- November 19, 2019
- Posted by: Sagar
- Category: Blogs
Given the stiff competition, bringing high-quality products to market quickly is no longer an option but a prerequisite for success. One way in which organizations can ensure both quality and timeliness of releases is through test automation.
With test automation, teams can speed up their testing efforts, broaden test coverage, and ensure faster releases. However, not all test automation is the same. What works for one type of product or application may not for another. And what about apps that exist as mobile apps as well as web apps?
Before embarking down the road to test automation, let’s understand the difference between mobile and web app test automation.
Although on the surface, both might seem similar, the truth is, test automation for mobile and web apps are not the same.
For starters, just consider the fact that mobile apps need to be tested across a massive array of device capabilities and features, OSes, configurations, form factors, screen sizes and more – says a lot about how different mobile and web app test automation must be!
Let’s dive into some of the major differences right away:
One of the biggest differences between mobile and web app test automation is the need to test mobile apps across an array of screen sizes. It’s relatively easy it is to test responsive design for desktop and laptop browsers. But with mobile devices, test automation is excruciatingly complex. Since mobile devices are much smaller, and come in various sizes and form factors, testing mobile apps for flawless performance becomes a real challenge – especially when you have to factor in different sizes from the same manufacturer and test for features like screen rotation, 3D touch, and the lie. Make sure to create test automation suites and test apps valid for several device types – so you can get immediate feedback on how your apps look and feel on different screen sizes.
When it comes to mobile and web app test automation, screen size is not the only challenge testers face. They must also keep in mind the device storage and processing power limitations of today’s mobile devices. Despite all the advances in mobile device technology, even the most modern, high-capacity phones can go low on storage with app sprawl a reality with most users. On the other hand, in the web app world, such constraints are virtually non-existent. Desktop storage capacity is rather huge, and with cloud-based storage, the real estate challenge of testing apps on the web are minuscule. While building your test automation suite, make sure to test your app for functionality and performance across high as well as very low storage conditions.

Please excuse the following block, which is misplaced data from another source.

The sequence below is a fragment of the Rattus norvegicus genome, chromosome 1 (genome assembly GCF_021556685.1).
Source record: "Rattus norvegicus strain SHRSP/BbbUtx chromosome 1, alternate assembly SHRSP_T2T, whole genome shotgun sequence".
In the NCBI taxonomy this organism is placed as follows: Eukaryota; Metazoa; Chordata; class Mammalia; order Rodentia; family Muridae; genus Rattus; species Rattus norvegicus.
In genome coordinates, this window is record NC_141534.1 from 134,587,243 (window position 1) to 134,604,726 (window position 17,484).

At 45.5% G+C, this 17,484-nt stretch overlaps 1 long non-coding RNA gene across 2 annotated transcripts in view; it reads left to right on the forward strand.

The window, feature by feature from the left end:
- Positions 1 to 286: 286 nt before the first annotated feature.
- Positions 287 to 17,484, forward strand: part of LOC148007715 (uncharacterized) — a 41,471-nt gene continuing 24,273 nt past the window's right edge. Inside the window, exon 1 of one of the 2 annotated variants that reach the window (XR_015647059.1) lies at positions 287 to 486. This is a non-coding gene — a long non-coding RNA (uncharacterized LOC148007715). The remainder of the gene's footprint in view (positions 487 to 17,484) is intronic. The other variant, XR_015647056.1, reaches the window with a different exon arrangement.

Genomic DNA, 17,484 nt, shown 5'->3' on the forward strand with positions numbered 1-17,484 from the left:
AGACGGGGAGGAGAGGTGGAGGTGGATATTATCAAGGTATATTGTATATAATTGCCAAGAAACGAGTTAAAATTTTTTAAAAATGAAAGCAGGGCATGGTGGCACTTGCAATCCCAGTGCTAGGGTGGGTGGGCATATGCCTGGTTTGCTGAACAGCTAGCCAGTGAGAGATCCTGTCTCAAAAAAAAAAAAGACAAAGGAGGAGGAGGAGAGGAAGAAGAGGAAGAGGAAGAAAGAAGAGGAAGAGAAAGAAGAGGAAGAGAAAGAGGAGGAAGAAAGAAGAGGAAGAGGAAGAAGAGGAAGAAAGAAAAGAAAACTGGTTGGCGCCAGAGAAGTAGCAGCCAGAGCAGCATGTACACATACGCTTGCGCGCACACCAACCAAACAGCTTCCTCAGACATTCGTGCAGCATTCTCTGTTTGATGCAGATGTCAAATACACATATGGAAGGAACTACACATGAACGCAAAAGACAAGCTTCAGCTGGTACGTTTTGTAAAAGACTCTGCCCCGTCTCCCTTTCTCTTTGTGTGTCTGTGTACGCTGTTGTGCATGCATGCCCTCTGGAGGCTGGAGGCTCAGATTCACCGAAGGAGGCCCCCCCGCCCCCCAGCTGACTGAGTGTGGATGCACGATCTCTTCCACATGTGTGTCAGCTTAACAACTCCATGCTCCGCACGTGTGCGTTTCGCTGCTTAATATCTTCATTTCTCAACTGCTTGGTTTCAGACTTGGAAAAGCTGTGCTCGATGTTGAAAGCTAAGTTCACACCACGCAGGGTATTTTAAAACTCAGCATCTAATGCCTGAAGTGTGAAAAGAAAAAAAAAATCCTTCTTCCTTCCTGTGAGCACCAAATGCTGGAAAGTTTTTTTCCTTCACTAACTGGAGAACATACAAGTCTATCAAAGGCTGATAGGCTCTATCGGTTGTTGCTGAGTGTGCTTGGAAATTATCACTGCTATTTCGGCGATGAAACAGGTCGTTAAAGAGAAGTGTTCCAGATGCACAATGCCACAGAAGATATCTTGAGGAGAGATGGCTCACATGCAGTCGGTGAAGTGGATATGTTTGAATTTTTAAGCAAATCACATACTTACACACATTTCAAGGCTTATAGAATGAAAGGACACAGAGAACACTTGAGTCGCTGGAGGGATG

Another major difference between mobile and web app test automation is the variation in input interfaces. Desktop and laptop inputs essentially revolve around the mouse and keyboard combination. Mobile apps, on the other hand, need to be tested around a wide variety of touch actions – including scrolling, swiping, pinching, 3D selections, and so on. Add to that the need to now test mobile apps for voice inputs, gestures and more. Make sure your automation solution is flexible enough to accommodate and test the app across different input interfaces.
Hardware and Software Configurations
When it comes to mobile and web app test automation, another major difference is the need to account for a multitude of hardware and software configurations. While a majority of today’s browsers follow the same logic, when it comes to mobile app test automation, it’s not just about testing the app across iOS, Android, Windows OS or others; it’s also about factoring in the different hardware configurations specific to device manufacturers as well as the perennial flood of software updates. Since mobile apps tend to go through far more iterations, you need to make sure your test automation framework tests your apps across every major upgrade, update, and patch.
When it comes to connectivity, a web app is of no use without an internet connection. While the same holds true for most mobile apps, native or hybrid mobile apps do offer significant offline functionality. While building test automation suites, it is important to test mobile apps for their performance – with and without connectivity. They must be checked for their functionality in airplane mode as well as situations like in remote locations without coverage. It is also important to test mobile apps for their availability, functionality, and performance when switching between unstable networks.
Achieve the Maximum ROI from Test Automation
Despite the many similarities between mobile and web apps, in the world of test automation, they are as different as chalk and cheese. From different screen sizes, OSes, storage requirements, input interfaces, hardware and software configurations, and connectivity options, the testing challenges that mobile apps must surmount are many. The task for automation engineers is to build test automation suites for mobile and web apps such that they address the different functions across different environments and different conditions. After all, it is only when apps win in the customer environment that you can really achieve a good return on your test investment.